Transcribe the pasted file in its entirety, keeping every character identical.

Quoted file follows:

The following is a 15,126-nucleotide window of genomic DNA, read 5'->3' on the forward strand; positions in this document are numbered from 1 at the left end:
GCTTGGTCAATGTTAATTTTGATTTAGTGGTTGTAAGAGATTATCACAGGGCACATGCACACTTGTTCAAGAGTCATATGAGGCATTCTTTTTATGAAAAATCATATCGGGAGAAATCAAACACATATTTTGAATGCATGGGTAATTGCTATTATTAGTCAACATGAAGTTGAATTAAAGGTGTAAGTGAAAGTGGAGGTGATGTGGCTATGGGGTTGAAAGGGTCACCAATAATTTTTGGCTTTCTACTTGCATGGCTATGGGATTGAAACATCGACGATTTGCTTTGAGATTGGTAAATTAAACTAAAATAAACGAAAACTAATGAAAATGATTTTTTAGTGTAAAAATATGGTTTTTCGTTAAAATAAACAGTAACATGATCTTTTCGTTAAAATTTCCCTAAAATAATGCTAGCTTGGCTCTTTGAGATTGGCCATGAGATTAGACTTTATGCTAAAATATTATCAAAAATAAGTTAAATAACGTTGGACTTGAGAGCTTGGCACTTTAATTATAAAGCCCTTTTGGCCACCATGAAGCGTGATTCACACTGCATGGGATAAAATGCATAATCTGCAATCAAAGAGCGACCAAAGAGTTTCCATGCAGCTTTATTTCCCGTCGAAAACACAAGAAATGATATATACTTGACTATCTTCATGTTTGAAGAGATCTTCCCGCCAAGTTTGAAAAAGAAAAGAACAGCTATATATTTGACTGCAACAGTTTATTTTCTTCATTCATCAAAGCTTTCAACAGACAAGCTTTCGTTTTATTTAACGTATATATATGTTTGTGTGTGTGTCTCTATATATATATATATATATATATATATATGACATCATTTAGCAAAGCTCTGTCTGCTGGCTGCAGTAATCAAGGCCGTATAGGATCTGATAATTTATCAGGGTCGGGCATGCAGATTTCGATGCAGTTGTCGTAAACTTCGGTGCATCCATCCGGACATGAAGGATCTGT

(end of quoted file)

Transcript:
The following is a 15,126-nucleotide window of genomic DNA, read 5'->3' on the forward strand; positions in this document are numbered from 1 at the left end:
GCTTGGTCAATGTTAATTTTGATTTAGTGGTTGTAAGAGATTATCACAGGGCACATGCACACTTGTTCAAGAGTCATATGAGGCATTCTTTTTATGAAAAATCATATCGGGAGAAATCAAACACATATTTTGAATGCATGGGTAATTGCTATTATTAGTCAACATGAAGTTGAATTAAAGGTGTAAGTGAAAGTGGAGGTGATGTGGCTATGGGGTTGAAAGGGTCACCAATAATTTTTGGCTTTCTACTTGCATGGCTATGGGATTGAAACATCGACGATTTGCTTTGAGATTGGTAAATTAAACTAAAATAAACGAAAACTAATGAAAATGATTTTTTAGTGTAAAAATATGGTTTTTCGTTAAAATAAACAGTAACATGATCTTTTCGTTAAAATTTCCCTAAAATAATGCTAGCTTGGCTCTTTGAGATTGGCCATGAGATTAGACTTTATGCTAAAATATTATCAAAAATAAGTTAAATAACGTTGGACTTGAGAGCTTGGCACTTTAATTATAAAGCCCTTTTGGCCACCATGAAGCGTGATTCACACTGCATGGGATAAAATGCATAATCTGCAATCAAAGAGCGACCAAAGAGTTTCCATGCAGCTTTATTTCCCGTCGAAAACACAAGAAATGATATATACTTGACTATCTTCATGTTTGAAGAGATCTTCCCGCCAAGTTTGAAAAAGAAAAGAACAGCTATATATTTGACTGCAACAGTTTATTTTCTTCATTCATCAAAGCTTTCAACAGACAAGCTTTCGTTTTATTTAACGTATATATATGTTTGTGTGTGTGTCTCTATATATATATATATATATATATATATATGACATCATTTAGCAAAGCTCTGTCTGCTGGCTGCAGTAATCAAGGCCGTATAGGATCTGATAATTTATCAGGGTCGGGCATGCAGATTTCGATGCAGTTGTCGTAAACTTCGGTGCATCCATCCGGACATGAAGGATCTGT